In the early morning hours, handguns and explosive devices could be heard being lobbed toward the crowd or toward campus buildings. Rocket-propelled grenades were soon fired toward the crowds, injuring dozens. The Border Police also arrived on campus, who along with the military, turned their weapons on the peacefully-protesting students. Many who tried to escape or surrender to authorities were shot. Bodies of students were lynched, tortured, molested – including having their corpses burned or mutilated by a mob of angry counter protesters.

According to government sources, 46 people died during the massacre, with more than 160 wounded and 3,000 people, mostly students, were arrested. Many claim that more than 100 students were killed that morning.

Propaganda had dehumanised and demonised students, labelling them as enemies of the state or or puppets of the Communist Vietnamese. 

What preceded the horrific violence at Thammasat on October 6, 1976 was nearly as ghastly.  Radio stations, owned or controlled by the military, encouraged the spread of anti-student propaganda. Yan Kro played violent songs such as nak phaendin (heavy on the earth) and rok phaendin (scum of the earth). It suggested that 3,000 students should be killed in the name of national security. 

Propaganda had dehumanised and demonised students, labelling them as enemies of the state or or puppets of the Communist Vietnamese

The internal propaganda had so infected the country that jingoistic tunes were eventually sung by school children. One song in particular described students who criticised the government as being a “burden on the country”, while other forms of propaganda warned local villagers to be fearful of students because many of them were purported to be “communist bloodsuckers” who would forcibly drain the blood of innocents into large bottles for the use by pro-communist guerillas in the North.

Communism prompted the controversial nationalist monk, Kittiwuthō, to wage a kind of holy war against it. Kittiwuthō believed Thailand’s period of democratisation had created a period of general unrest and that it was part of a Communist conspiracy. Therefore, students who had been involved in trying to reorganise Thai society into something other than a regime-directed or led by the monarchy should fervently be opposed.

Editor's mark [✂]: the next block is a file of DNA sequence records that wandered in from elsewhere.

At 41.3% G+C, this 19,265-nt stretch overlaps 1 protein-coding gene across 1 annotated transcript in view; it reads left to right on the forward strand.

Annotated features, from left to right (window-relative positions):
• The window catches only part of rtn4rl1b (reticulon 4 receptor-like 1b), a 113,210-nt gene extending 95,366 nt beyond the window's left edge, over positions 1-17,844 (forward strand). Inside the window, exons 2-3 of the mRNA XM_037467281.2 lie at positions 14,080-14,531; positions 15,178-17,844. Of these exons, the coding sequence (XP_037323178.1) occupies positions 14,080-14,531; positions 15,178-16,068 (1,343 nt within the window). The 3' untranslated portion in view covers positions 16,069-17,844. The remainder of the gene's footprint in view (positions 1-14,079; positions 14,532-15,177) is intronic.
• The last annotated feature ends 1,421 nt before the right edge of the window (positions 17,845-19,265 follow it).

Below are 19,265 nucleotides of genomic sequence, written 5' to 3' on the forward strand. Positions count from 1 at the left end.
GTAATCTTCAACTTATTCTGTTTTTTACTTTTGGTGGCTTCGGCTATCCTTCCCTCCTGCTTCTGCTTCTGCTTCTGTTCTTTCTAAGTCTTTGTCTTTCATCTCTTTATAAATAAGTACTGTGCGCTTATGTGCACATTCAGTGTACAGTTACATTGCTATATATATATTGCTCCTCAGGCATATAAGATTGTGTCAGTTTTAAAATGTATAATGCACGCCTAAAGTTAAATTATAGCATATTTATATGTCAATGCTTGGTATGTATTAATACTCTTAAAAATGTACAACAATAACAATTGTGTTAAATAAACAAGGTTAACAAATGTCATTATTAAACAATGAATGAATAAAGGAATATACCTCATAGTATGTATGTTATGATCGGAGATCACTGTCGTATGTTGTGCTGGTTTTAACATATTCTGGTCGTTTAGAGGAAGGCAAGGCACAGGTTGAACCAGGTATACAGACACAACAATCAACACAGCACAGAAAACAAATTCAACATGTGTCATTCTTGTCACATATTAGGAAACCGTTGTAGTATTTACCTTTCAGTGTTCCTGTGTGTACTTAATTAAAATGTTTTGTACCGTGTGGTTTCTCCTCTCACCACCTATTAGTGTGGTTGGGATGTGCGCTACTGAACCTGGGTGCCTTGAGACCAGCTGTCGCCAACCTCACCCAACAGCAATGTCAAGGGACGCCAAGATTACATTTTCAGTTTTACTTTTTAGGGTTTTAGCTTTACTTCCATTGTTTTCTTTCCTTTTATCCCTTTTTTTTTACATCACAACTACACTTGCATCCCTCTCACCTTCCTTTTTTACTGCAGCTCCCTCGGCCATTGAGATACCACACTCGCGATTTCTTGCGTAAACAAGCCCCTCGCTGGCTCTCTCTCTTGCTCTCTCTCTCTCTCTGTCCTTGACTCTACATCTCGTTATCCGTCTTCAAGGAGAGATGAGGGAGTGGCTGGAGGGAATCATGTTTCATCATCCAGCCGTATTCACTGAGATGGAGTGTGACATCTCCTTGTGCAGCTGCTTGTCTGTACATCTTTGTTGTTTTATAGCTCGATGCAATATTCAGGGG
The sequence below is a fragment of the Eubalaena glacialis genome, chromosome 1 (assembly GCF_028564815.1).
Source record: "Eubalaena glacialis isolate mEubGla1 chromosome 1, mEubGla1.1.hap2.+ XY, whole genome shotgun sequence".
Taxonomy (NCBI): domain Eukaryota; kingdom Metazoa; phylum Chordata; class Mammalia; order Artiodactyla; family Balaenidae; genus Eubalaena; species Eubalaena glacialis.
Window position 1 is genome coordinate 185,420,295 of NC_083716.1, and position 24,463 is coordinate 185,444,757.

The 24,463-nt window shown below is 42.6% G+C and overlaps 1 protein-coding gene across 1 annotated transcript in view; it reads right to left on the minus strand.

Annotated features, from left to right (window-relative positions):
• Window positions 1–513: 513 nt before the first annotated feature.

Kittiwutthō constructed Communists as political opponents, not only as those who could be defeated via a more powerful and antithetical political discourse, but as the very embodiment of “the Evil One”, who had to be physically removed because of its perverse ideology. These “bestial types” would destroy Thailand’s national ideology and were not complete persons.

The events of October 6 are easy to dismiss as distant memories of a turbulent past that aren’t likely to be repeated. Yet, these deplorable qualities of humanity were present in the anti-Thaksin movement as well. 

Students cover from shots on October 6, 1976 at Thammasat University. Photo: AFP

Thaksin was cast in dichotomous terms (good vs. evil), as Yellow Shirt elites invoked rhetoric that he aimed to overthrow the monarchy, casting him as a “savage.” He was also assailed by the late Forest Monk, Luang Ta Maha Bua. Red Shirt protesters were portrayed as inhuman or as animals, being called “red buffaloes” (khwai daeng), which is a derogatory term in Thailand, as water buffaloes are considered by some to be unintelligent animals. 

Former Thai Army Chief Gen. Apirat recently referred to student-led protesters in the context of a virus that could not be cured. He also caught attention by asking the media to listen to the same nationalist anthem played before October 6. 

To borrow the tired metaphor from Gen. Apirat, it is better to take precautions against a deadly virus like hate, than to allow it additional space to spread. Thailand should remember October 6 for what it was – a menacing, yet preventable act of organised hate. 


Mark S. Cogan is an Associate Professor of Peace and Conflict Studies at Kansai Gaidai University in Osaka, Japan. He is a former communications specialist with the United Nations in Southeast Asia, Sub-Saharan Africa, and the Middle East.